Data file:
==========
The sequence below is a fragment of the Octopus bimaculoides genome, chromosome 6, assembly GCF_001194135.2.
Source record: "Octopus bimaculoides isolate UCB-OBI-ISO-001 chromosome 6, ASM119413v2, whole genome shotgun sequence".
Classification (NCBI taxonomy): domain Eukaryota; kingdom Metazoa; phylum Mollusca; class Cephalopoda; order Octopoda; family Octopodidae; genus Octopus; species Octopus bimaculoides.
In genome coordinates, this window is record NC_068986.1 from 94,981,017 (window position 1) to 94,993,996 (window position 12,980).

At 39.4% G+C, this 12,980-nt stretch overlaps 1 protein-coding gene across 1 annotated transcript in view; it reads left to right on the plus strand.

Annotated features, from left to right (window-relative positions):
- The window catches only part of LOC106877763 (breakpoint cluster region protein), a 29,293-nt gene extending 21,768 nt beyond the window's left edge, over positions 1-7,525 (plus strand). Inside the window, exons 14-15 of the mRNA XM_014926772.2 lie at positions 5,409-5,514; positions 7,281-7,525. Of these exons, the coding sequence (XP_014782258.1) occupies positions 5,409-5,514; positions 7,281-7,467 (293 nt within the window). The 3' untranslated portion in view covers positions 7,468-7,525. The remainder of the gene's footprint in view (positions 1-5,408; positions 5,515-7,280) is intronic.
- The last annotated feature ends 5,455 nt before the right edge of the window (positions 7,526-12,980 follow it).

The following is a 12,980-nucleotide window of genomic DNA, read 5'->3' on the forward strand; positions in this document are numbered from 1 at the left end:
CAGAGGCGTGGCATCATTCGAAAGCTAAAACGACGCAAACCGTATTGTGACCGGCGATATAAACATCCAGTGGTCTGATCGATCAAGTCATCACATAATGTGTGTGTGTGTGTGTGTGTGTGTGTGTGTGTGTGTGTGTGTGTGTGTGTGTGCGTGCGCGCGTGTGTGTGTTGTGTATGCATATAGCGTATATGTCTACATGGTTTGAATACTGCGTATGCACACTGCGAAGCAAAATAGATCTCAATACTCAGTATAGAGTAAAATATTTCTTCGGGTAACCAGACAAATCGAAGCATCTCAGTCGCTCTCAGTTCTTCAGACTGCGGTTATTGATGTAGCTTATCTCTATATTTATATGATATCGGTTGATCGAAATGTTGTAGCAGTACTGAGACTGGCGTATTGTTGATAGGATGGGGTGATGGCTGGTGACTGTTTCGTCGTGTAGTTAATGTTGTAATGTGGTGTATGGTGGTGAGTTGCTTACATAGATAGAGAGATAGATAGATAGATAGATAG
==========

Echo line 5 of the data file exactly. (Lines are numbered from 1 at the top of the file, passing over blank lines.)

At 39.4% G+C, this 12,980-nt stretch overlaps 1 protein-coding gene across 1 annotated transcript in view; it reads left to right on the plus strand.